The report welcomes a number of positive developments which should allow addressing long-standing human rights issues: The National Dialogue Conference (NDC), which began in March 2013, includes working groups on rights and freedoms and on transitional justice, and is to mainstream the concerns of women, children and marginalized communities throughout its work; commissions on land issues and on forcibly dismissed employees have been established for Southern Yemen; and the Government has adopted important measures to prohibit child recruitment in armed groups. In addition, steps have been taken towards the establishment of an independent human rights institution, and the Cabinet decided to ratify the International Convention for the Protection of All Persons from Enforced Disappearance and to accede to the Rome Statute of the International Criminal Court. OHCHR encourages the Government to pursue these important efforts.

Nonetheless, other critical steps are necessary to ensure the sustainability of efforts to address past and chronic violations, including the adoption of the Law on Transitional Justice and National Reconciliation in conformity with international standards and good practices, and the appointment of commissioners for the national commission of inquiry into allegations of human rights violations that occurred in 2011.

Furthermore, OHCHR is concerned that peaceful protests are often suppressed, at times with force, particularly in Southern Yemen, with reported arrests, injuries or deaths. The situation of children also requires special attention, and OHCHR is particularly alarmed about their continued recruitment – both by the armed forces and armed groups - and by the subjection of minors to the death penalty. The situation of women and the marginalized communities across Yemen is also preoccupying. OHCHR is further concerned that individuals arrested in connection with the 2011 events remain in detention, despite formal commitments to their release.

With regard to the security situation, the report notes the frequent tribal road blockades and the persistent sabotage of electricity, oil and gas infrastructure, which contribute to the further deterioration of the humanitarian situation. The report also regrets the lack of investigations into the killing of individuals by drone strikes in different parts of Yemen.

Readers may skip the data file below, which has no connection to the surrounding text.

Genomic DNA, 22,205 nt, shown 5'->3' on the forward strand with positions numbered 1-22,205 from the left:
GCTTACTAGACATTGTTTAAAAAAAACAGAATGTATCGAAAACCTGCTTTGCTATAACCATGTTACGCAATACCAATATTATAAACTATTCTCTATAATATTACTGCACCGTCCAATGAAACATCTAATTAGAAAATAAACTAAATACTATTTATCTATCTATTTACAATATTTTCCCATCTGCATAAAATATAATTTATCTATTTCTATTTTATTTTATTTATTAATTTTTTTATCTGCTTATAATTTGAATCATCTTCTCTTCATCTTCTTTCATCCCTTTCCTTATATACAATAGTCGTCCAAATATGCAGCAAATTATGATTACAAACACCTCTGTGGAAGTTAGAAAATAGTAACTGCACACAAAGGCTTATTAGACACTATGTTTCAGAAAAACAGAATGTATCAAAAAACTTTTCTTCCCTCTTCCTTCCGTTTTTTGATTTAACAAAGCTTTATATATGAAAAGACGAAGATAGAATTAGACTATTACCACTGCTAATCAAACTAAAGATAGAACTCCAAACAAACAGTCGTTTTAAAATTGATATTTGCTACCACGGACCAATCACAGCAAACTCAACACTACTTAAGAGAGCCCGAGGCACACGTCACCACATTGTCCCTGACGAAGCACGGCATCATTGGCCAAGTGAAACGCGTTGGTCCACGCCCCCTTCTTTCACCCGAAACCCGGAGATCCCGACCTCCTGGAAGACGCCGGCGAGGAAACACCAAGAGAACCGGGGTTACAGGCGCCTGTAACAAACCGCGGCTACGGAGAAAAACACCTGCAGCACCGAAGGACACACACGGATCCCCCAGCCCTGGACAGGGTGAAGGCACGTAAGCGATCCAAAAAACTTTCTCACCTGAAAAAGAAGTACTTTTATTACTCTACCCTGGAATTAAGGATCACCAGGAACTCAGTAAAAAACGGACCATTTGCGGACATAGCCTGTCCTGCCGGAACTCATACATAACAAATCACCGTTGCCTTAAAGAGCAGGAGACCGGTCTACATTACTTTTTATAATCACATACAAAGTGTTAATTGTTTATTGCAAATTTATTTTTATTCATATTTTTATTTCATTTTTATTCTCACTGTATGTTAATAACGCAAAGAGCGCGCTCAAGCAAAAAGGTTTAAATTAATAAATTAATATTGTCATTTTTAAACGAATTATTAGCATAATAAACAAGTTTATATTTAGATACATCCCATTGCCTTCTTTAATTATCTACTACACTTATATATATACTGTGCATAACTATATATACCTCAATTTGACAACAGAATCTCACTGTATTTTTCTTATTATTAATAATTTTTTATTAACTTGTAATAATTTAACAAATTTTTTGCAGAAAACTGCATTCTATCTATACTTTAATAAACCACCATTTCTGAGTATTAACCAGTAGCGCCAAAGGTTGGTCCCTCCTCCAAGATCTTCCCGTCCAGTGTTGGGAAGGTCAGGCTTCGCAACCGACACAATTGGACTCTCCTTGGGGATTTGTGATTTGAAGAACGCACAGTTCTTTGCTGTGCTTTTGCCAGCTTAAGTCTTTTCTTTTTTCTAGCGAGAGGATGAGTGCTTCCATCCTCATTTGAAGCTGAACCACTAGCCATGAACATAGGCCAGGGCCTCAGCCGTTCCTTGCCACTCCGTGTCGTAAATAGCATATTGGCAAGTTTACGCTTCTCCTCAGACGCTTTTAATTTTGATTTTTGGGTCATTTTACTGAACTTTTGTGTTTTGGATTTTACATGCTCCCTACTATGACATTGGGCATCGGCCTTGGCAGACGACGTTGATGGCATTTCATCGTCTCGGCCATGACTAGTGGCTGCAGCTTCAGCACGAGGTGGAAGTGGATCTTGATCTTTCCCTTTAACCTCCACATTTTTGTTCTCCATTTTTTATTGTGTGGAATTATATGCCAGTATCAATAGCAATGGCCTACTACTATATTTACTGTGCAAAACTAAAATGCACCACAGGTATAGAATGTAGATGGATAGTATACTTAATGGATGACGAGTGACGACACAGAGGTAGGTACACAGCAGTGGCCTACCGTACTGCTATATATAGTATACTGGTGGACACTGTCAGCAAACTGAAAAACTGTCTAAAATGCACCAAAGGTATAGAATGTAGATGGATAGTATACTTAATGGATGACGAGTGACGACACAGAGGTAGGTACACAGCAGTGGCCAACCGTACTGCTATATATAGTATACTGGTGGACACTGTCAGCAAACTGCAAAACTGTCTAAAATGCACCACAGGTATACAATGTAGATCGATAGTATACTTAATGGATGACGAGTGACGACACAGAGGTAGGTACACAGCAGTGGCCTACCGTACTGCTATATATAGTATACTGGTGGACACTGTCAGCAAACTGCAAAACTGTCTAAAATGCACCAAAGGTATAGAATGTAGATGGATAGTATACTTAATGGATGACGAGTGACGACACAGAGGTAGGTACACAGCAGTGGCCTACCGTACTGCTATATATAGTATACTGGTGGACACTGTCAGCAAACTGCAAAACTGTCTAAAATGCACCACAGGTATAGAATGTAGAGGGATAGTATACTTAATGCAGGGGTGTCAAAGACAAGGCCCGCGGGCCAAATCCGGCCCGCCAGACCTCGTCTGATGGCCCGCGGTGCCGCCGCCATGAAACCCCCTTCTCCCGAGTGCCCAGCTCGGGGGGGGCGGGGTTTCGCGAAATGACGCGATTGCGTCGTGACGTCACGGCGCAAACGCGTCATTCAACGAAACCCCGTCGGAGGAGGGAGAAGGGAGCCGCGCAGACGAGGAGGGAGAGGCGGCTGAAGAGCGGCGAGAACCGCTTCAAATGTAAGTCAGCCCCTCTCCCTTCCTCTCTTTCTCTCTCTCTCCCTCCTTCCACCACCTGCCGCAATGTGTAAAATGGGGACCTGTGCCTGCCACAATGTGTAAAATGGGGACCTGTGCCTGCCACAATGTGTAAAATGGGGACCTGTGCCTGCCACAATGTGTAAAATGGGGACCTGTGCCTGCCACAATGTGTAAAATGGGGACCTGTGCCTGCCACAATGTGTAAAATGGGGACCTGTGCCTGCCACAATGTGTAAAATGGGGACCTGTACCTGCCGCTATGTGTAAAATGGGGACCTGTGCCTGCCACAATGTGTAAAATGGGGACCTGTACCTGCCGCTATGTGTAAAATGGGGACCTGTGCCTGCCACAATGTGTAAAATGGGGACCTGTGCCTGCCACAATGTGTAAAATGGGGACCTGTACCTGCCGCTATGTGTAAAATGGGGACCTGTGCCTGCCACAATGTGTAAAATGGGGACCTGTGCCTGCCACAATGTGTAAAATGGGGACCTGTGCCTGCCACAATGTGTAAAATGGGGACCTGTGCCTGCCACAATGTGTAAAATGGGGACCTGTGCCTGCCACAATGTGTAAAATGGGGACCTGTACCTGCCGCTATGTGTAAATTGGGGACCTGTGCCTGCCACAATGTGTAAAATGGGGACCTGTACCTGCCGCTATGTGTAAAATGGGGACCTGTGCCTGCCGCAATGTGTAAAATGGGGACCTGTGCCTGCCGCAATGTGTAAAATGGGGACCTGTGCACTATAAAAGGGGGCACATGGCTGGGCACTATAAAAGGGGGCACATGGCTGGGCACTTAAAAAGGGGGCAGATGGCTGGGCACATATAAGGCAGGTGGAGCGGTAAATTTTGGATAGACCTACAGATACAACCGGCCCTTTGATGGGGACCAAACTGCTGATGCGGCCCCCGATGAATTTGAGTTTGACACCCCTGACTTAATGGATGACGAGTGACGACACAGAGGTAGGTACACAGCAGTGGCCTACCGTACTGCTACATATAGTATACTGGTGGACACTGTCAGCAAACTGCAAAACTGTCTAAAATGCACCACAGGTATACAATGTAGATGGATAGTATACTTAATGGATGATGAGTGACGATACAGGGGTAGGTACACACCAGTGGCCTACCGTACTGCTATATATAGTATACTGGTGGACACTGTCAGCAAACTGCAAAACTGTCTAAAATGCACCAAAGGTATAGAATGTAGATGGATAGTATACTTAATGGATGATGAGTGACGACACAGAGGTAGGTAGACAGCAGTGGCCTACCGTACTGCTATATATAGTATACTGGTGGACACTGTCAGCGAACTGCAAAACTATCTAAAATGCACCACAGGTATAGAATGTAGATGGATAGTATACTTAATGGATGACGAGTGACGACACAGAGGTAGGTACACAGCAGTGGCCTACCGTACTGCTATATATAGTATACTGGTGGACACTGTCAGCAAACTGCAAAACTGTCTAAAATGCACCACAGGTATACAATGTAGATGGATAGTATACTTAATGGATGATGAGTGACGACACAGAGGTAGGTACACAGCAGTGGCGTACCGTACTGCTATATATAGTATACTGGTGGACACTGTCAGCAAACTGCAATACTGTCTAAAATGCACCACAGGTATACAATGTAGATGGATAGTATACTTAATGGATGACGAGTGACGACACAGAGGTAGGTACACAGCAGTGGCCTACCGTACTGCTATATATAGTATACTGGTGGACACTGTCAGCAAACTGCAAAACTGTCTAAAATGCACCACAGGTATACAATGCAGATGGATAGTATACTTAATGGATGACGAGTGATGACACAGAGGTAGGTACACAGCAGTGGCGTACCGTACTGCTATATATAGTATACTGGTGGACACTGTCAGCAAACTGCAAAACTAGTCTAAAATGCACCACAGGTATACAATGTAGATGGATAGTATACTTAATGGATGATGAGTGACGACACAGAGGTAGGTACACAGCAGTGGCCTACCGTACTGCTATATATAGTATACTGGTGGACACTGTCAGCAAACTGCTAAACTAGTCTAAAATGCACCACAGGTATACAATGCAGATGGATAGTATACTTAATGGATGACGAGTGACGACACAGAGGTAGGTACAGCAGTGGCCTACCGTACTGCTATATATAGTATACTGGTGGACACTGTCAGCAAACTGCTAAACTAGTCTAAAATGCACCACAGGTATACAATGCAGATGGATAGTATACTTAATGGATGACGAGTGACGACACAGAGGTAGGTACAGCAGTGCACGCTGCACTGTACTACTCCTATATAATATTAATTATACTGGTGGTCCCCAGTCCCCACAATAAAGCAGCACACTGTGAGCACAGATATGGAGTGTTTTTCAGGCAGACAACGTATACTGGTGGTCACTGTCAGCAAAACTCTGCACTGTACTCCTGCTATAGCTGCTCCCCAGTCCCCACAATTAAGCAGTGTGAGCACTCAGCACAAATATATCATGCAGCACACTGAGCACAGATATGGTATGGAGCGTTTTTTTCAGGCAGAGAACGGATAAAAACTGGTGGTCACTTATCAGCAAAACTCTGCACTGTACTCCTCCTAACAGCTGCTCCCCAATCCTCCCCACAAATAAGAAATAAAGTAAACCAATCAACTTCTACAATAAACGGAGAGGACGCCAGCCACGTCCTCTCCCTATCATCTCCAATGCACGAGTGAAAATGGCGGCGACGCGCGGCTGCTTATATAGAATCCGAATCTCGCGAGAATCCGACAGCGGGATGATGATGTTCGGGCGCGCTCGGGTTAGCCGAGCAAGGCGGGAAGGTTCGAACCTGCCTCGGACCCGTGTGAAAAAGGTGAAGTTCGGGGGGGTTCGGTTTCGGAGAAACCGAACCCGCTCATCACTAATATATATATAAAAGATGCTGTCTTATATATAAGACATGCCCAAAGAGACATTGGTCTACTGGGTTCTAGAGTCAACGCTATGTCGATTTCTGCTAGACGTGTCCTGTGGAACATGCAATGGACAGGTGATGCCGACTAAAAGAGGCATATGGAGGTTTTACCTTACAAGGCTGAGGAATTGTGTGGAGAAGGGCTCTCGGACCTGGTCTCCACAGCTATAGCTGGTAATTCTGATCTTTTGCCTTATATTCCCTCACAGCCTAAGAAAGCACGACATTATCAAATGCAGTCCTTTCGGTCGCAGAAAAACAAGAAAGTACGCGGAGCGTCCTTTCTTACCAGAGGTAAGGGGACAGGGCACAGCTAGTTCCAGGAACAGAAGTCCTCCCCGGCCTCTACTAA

The report welcomes the Government’s active cooperation with OHCHR and refers to some of the activities conducted by the OHCHR Office in Yemen. I am looking forward to visiting Yemen from 28 September to 4 October and to discuss human rights issues and cooperation with national counterparts and other stakeholders.
           
Excellences,

The report of the Secretary-General on the role and achievements of the Office of the United Nations High Commissioner for Human Rights in assisting the Government and People of Cambodia in the promotion and protection of human rights (A/HRC/24/32) describes the activities of OHCHR in Cambodia between July 2012 and May 2013. We continued to assist the Government and the people of Cambodia in promoting and protecting human rights in the following key areas: rule of law; prison reform; fundamental freedoms; land and housing rights. Work also expanded on the issue of business and human rights.
I wish to express satisfaction about the level of cooperation extended to OHCHR by the authorities. Cooperation has deepened with a number of key government counterparts, most notably the Cambodian Human Rights Committee, the Ministry of Justice, the Ministry of Interior and various provincial governments.

While challenges remain, notable progress was achieved. With regard to the rule of law, the level of cooperation with the Ministry of Justice and with judges and prosecutors has markedly increased, particularly with the appeal courts. However, building a truly independent and functional justice system will require more attention. There has been considerable progress in prison reform, through OHCHR’s dedicated prison programme, including the professionalization of prison officials and physical improvements in detention facilities. We have also been actively strengthening the capacity of lawyers through joint activities with the Bar Association.